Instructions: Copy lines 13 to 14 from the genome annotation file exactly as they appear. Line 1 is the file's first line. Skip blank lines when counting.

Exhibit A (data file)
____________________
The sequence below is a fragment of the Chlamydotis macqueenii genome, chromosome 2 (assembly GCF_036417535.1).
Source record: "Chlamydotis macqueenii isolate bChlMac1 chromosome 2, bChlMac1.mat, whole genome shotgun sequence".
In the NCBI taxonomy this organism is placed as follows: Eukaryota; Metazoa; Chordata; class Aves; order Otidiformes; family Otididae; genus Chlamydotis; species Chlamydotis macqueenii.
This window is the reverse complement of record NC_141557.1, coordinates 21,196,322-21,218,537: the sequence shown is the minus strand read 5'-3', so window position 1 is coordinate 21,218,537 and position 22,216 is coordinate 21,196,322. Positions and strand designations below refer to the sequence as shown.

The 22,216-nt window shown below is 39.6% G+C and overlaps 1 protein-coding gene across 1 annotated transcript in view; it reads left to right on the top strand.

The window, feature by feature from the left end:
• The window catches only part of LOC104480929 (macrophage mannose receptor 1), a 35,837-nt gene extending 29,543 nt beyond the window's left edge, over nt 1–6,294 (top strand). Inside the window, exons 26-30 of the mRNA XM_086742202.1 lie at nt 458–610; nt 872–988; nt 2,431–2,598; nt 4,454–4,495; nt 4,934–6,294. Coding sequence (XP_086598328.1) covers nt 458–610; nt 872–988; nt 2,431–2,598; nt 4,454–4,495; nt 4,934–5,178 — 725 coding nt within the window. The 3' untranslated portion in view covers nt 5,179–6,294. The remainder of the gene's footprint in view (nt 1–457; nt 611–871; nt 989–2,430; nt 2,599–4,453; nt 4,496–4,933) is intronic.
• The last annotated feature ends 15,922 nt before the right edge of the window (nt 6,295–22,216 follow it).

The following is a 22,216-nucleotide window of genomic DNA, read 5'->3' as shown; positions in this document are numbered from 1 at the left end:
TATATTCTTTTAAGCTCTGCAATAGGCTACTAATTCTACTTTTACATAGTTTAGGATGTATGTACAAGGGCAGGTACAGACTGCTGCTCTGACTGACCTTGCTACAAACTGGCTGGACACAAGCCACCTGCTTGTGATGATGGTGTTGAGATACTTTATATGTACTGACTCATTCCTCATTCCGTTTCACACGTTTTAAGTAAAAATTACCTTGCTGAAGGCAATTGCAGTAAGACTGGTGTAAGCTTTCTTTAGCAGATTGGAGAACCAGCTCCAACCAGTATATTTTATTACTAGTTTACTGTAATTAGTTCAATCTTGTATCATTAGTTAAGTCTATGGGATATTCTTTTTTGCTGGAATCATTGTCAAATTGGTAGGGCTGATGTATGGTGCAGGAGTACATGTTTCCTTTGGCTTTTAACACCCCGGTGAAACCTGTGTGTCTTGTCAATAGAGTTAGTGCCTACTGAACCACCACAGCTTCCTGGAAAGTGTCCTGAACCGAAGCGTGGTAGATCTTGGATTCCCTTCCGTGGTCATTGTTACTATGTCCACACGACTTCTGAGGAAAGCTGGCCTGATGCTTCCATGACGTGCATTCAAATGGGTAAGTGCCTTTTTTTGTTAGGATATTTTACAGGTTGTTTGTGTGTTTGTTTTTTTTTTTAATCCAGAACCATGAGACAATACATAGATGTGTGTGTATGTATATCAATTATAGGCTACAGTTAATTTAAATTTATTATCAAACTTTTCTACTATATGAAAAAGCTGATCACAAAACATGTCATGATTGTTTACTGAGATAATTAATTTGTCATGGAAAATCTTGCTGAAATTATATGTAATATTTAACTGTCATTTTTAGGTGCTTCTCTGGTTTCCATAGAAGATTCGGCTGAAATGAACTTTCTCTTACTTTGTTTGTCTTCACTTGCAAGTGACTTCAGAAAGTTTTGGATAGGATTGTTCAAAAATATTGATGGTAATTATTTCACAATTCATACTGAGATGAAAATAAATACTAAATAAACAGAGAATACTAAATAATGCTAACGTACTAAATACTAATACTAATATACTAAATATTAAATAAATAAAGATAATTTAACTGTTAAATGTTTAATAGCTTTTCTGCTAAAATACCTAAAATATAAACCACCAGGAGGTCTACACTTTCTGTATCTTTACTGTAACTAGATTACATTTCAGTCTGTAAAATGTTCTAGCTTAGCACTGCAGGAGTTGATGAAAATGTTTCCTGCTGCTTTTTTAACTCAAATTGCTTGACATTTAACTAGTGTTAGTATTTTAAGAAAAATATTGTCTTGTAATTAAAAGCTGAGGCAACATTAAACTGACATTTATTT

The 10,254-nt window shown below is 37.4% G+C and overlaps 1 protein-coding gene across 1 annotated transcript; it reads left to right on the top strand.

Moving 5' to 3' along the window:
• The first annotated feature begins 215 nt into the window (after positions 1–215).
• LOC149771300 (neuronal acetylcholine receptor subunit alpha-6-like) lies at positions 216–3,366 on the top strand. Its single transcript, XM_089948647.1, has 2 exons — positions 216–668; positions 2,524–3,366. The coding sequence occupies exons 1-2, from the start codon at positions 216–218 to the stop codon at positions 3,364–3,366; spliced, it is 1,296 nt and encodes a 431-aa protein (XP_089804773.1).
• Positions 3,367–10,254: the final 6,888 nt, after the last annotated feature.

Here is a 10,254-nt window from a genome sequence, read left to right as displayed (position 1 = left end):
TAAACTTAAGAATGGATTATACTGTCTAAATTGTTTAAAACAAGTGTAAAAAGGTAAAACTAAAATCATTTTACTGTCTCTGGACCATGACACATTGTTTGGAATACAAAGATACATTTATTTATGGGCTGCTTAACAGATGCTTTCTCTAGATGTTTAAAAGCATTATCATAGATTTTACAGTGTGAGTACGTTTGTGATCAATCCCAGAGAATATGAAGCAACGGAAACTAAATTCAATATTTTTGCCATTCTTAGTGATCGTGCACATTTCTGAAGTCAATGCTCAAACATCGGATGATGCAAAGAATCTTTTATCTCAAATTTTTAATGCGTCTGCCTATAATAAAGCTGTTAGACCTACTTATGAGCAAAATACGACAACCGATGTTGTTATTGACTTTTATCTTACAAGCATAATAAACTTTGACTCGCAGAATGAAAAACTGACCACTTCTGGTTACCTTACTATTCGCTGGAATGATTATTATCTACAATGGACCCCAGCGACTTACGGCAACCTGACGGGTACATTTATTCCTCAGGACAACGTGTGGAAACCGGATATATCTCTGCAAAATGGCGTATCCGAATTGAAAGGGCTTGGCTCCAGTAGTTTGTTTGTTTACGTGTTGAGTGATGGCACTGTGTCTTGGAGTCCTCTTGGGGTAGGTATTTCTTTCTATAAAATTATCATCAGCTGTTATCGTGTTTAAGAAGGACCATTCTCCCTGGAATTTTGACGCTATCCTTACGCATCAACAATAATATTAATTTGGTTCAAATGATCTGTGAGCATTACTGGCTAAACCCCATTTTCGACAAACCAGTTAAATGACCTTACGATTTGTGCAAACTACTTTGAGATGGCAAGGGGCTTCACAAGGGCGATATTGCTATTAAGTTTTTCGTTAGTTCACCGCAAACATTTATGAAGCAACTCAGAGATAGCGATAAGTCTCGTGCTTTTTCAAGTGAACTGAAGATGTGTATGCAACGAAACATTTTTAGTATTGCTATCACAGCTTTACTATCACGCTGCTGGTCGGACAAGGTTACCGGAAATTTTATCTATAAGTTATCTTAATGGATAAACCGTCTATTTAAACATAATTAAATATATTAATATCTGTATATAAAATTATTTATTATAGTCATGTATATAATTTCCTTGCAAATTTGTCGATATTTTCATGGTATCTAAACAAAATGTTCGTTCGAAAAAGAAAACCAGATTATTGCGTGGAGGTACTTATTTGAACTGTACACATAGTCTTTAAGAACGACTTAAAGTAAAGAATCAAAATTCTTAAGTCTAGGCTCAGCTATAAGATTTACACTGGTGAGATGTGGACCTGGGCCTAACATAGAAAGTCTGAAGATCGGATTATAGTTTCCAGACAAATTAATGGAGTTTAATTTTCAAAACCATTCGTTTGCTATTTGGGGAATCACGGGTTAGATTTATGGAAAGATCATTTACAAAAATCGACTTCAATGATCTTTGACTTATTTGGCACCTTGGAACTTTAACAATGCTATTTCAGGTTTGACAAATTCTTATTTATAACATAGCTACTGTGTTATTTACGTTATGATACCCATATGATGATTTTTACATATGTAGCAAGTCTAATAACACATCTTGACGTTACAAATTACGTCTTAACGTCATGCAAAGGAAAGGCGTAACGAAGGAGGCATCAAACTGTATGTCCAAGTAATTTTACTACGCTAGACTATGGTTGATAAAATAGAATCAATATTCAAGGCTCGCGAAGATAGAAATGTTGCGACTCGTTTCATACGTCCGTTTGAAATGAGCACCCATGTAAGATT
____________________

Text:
• The first annotated feature begins 215 nt into the window (after positions 1–215).
• LOC149771300 (neuronal acetylcholine receptor subunit alpha-6-like) lies at positions 216–3,366 on the top strand. Its single transcript, XM_089948647.1, has 2 exons — positions 216–668; positions 2,524–3,366. The coding sequence occupies exons 1-2, from the start codon at positions 216–218 to the stop codon at positions 3,364–3,366; spliced, it is 1,296 nt and encodes a 431-aa protein (XP_089804773.1).